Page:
20 Fluency Information for Parents

Developing Fluency and Automaticity in Reading:
Information for Parents
For reading to be enjoyable, the reader must be automatic in his/her
recognition of individual words so that attention is available for comprehension. In
order to develop fluency and automaticity, it is necessary to practice the act of
reading. Research indicates that good readers (who find it easy to recall sight words
and to decode or sound out unfamiliar words) receive tremendous amounts of
practice reading early in their school career. In contrast, poor readers (who have
difficulty with word identification and decoding) find reading to be effortful and
typically resist practicing reading. Consequently, they fail to develop the
automaticity necessary for reading to become enjoyable. This cycle must be broken
if poor readers are to become proficient readers. Following are principles to follow
and techniques to use to ensure that poor readers practice reading.
The basic principle is to make the reading experience less effortful and
painful for the student while ensuring regular practice. Frequent, short periods of
practice are more effective than infrequent, long periods. Ideally, students should
read with the teacher daily and practice at home daily. However, every effort should
be made to avoid emotionally charged situations and reading practice with parents
may not be possible for some children. Reading materials for practice should be
carefully selected by the teacher and should be at a level of difficulty that allows the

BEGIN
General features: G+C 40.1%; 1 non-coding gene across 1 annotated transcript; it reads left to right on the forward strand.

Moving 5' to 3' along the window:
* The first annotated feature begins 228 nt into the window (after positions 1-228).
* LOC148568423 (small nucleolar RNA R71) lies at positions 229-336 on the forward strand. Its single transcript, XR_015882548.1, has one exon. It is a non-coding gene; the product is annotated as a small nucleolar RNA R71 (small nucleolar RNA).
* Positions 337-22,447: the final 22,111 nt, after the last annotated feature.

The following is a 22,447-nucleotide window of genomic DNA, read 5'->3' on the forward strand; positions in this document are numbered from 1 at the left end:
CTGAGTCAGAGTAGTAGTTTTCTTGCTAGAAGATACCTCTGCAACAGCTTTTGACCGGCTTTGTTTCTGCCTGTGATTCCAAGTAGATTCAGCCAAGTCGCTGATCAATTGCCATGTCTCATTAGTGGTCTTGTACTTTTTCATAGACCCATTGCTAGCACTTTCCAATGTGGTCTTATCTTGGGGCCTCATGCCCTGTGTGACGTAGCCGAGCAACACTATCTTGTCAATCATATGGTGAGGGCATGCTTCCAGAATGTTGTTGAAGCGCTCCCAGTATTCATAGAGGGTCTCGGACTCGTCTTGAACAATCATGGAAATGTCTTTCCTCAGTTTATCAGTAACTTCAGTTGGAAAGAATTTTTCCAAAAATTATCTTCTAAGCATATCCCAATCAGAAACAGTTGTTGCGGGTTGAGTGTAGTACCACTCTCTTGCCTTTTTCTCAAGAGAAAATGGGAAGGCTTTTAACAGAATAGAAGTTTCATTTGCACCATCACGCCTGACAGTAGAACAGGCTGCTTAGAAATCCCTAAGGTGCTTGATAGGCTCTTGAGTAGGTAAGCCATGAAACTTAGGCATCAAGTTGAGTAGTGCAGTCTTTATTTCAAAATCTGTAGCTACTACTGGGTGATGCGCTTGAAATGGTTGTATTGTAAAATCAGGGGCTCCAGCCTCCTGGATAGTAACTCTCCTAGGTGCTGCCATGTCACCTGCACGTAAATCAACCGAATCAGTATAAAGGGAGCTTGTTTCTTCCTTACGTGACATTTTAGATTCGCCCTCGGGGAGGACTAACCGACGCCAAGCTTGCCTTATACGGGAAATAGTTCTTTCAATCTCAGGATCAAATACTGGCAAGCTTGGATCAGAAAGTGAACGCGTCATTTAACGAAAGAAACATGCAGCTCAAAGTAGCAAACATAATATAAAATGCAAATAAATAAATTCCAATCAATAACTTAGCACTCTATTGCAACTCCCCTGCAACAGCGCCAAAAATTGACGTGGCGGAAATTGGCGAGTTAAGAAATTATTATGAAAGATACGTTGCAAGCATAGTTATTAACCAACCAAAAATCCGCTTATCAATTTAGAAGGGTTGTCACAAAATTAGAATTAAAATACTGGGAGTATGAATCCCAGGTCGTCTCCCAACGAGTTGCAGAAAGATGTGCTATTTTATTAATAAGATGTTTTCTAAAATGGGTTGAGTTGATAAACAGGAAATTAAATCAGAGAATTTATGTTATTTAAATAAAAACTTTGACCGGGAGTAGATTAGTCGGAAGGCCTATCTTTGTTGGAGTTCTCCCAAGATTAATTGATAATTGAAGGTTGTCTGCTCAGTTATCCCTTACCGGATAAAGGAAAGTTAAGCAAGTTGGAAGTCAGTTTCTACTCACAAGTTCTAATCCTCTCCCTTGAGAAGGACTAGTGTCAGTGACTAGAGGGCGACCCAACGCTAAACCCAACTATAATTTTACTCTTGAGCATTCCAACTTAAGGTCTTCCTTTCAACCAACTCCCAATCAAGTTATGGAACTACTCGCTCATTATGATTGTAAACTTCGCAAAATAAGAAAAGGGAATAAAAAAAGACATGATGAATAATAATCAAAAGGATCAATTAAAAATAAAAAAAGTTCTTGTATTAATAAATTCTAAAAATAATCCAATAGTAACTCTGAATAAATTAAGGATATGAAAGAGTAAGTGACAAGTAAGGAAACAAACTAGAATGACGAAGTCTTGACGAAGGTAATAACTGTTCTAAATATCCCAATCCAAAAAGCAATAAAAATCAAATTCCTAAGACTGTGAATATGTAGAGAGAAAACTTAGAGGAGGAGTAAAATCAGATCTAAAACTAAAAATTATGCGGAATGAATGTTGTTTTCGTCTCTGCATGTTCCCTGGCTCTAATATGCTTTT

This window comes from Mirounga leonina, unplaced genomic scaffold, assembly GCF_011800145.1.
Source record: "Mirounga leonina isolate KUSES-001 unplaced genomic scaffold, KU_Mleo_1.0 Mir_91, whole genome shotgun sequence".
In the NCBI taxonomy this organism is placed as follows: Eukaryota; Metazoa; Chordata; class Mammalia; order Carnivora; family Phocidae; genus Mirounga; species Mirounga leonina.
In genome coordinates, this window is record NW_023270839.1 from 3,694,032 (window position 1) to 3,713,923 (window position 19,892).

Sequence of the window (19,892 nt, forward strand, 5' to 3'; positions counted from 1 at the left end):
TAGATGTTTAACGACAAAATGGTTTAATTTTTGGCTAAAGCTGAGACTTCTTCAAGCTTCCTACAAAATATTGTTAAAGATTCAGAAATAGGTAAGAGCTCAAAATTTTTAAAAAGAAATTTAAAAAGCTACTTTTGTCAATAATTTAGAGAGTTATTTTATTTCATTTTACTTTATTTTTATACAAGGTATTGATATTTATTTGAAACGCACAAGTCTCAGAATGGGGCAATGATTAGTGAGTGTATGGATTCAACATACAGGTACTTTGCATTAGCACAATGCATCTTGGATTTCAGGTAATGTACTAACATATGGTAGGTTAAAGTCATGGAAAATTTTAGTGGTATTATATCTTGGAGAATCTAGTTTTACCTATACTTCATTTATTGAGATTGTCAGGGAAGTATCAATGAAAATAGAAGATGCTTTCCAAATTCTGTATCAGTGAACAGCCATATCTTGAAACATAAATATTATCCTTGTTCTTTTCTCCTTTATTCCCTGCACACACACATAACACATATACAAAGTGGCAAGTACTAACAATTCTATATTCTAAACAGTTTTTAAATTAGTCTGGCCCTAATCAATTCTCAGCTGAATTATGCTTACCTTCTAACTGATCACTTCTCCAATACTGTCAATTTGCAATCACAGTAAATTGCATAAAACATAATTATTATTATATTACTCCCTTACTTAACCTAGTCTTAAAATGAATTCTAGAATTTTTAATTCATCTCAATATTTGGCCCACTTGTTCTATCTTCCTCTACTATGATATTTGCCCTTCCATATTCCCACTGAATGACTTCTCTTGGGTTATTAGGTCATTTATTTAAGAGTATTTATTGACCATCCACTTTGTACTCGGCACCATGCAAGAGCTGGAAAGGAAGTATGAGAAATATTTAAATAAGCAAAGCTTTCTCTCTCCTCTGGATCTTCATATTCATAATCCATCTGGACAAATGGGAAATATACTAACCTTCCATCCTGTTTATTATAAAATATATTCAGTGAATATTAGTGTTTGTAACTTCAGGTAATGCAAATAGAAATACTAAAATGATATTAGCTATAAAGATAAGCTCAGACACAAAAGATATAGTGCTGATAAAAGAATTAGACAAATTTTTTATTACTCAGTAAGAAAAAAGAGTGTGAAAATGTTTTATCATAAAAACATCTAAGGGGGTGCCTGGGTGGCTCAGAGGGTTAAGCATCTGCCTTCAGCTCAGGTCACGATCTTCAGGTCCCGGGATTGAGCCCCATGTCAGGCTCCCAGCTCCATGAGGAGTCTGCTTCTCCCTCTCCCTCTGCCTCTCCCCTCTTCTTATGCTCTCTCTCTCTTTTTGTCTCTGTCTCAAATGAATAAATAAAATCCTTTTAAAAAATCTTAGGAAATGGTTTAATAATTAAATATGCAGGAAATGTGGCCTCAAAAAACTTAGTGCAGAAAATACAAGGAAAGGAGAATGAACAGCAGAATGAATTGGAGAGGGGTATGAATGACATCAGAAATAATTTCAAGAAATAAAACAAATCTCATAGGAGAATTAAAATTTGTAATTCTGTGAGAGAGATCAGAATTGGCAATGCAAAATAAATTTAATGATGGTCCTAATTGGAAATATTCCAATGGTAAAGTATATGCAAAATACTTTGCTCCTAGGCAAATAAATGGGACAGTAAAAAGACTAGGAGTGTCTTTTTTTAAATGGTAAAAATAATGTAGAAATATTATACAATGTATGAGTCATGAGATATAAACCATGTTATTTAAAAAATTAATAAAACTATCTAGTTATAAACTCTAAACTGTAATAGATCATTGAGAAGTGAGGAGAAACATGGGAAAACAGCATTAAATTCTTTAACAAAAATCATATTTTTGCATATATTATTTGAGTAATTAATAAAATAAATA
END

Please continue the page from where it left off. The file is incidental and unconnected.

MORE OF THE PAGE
student to read most of the words accurately without a great deal of effort. The
student should be prepared for the experience of reading in order to ensure success.
For example:
 review and practice the decoding skills emphasized in the passage/story (put
words and phrases on cards and practice reading several times).
 review the vocabulary words (including proper names) in the story (practice the
correct pronunciation and discuss the meaning).
 discuss the story based on the pictures and title; ask the student to predict what
will happen or what the story is about.
 read the story (or portions) aloud to the student (modeling reading with
expression) while the student follows the text with his eyes. Insist that the
student actually looks at the words as they are read aloud (slide your finger along
the line of text above the words). Use same procedures but student reads outloud
with the adult.
 read a story aloud and stop on particular words (e.g., words with the decoding
pattern being emphasized, sight words the student is learning) and the student
reads the target words. This requires the student to follow the text carefully.
 the adult and student take turns reading alternate sentences or paragraphs in the
 the student reads a portion of the story silently, discusses, and then reads a
portion orally. Oral reading is more stressful and difficult than silent reading.
 use “Repeated Reading” of stories.
 offer incentives for reading.